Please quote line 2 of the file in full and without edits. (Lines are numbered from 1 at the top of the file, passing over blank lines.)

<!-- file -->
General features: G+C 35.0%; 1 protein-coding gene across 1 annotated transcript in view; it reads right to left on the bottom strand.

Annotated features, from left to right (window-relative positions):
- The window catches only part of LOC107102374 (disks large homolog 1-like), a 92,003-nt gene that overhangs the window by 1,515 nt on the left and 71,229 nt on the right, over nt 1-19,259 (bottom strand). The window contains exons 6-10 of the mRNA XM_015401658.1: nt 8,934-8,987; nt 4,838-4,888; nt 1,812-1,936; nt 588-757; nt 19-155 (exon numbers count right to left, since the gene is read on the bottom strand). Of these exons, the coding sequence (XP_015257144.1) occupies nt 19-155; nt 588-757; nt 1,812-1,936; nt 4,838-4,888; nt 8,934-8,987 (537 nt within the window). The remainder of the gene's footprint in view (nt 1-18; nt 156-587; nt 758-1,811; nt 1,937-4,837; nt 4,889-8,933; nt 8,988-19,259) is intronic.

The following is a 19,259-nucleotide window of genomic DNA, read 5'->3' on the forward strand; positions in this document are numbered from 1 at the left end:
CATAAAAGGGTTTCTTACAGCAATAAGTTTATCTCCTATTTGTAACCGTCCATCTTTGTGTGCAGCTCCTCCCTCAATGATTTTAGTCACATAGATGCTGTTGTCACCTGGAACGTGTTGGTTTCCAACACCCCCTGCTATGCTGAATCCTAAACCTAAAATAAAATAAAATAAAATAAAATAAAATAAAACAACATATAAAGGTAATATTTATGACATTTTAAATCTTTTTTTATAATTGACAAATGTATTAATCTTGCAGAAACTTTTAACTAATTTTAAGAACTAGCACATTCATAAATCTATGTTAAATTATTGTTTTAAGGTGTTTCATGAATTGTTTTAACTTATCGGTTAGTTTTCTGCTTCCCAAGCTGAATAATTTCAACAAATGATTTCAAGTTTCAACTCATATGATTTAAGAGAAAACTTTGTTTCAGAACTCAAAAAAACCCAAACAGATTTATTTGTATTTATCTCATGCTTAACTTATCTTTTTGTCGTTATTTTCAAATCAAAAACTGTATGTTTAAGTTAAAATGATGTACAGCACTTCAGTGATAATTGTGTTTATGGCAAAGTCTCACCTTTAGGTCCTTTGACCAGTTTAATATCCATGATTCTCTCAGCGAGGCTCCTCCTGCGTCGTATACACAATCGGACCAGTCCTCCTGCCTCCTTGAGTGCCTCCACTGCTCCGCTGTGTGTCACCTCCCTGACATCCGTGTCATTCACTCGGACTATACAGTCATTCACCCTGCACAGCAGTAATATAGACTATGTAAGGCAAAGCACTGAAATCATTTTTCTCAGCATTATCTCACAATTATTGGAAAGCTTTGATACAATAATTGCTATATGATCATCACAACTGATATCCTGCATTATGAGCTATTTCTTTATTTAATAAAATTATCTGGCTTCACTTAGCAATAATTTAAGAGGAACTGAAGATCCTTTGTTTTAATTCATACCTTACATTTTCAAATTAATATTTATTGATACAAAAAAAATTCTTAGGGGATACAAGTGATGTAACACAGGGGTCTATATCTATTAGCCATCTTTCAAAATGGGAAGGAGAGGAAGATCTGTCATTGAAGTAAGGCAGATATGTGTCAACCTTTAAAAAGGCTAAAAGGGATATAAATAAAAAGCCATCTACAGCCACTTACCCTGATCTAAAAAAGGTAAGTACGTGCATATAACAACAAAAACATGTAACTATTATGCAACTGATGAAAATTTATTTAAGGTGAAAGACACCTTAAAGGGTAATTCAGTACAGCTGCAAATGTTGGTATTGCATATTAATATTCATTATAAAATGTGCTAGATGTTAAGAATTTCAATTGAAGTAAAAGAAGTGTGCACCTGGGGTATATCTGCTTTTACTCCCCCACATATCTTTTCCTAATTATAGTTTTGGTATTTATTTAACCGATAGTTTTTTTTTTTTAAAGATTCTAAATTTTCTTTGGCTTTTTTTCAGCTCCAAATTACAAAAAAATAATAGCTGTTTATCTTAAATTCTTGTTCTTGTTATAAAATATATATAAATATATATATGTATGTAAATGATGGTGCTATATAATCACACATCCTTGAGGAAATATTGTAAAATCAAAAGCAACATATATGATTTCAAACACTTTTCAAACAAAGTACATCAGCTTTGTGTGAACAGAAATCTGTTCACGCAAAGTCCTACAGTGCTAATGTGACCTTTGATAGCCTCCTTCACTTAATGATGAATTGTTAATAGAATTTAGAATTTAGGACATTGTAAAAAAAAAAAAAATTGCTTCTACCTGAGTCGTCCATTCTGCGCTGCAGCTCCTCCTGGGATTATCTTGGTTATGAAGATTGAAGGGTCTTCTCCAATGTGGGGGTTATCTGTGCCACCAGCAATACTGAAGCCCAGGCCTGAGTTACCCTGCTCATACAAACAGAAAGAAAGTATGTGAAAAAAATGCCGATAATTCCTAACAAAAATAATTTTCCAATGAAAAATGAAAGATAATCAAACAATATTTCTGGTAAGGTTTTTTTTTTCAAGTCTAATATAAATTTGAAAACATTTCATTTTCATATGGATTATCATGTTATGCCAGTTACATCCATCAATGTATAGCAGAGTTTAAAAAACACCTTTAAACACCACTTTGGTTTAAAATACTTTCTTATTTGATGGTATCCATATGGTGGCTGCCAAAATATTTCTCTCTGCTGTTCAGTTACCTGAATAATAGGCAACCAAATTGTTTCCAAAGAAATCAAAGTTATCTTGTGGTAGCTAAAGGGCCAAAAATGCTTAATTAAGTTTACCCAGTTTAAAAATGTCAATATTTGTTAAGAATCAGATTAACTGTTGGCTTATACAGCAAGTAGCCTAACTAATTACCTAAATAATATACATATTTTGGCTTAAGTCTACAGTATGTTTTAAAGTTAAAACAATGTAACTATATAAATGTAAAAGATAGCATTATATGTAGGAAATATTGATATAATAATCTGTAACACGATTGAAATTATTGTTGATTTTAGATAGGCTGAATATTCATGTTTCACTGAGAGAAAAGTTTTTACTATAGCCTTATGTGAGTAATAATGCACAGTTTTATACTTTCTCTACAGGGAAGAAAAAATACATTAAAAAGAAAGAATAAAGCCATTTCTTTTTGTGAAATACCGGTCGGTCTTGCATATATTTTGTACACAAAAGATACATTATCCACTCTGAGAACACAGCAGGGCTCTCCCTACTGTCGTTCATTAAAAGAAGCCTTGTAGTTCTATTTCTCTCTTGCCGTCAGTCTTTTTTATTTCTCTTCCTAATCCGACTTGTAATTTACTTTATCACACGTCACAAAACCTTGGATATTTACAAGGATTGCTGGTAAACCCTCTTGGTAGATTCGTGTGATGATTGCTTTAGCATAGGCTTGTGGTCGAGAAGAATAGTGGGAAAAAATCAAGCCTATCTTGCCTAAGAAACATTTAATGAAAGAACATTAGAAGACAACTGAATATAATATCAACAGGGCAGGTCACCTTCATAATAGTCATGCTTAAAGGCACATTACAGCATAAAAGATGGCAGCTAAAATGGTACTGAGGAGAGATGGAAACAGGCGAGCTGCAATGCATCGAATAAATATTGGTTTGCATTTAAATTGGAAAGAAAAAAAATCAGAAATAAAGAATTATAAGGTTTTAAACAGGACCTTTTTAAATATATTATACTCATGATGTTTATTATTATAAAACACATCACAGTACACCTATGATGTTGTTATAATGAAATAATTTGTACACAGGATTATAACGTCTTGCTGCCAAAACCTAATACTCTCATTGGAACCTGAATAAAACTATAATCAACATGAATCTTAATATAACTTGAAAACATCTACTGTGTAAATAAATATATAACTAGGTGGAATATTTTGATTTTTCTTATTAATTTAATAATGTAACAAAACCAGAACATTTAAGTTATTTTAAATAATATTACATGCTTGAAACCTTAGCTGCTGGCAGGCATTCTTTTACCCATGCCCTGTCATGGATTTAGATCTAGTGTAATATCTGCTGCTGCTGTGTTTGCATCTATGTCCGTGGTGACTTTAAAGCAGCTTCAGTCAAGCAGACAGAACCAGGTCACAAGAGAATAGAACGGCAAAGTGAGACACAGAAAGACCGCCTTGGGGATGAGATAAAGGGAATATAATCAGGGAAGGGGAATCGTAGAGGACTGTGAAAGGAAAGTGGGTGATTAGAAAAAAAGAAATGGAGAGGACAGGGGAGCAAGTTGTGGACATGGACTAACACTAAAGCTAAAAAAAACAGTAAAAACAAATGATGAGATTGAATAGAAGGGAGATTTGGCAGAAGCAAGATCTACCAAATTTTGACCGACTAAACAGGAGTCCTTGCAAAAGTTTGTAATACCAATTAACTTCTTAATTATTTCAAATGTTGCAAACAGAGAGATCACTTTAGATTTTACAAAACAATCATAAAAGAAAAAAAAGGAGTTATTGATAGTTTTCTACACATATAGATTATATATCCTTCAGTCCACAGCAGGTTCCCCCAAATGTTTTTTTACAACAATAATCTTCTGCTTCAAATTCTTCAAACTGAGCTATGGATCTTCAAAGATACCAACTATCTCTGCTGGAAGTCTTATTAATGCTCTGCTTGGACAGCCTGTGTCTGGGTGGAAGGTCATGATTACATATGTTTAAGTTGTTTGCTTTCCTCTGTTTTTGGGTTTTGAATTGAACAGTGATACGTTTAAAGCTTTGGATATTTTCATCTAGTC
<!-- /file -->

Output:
Annotated features, from left to right (window-relative positions):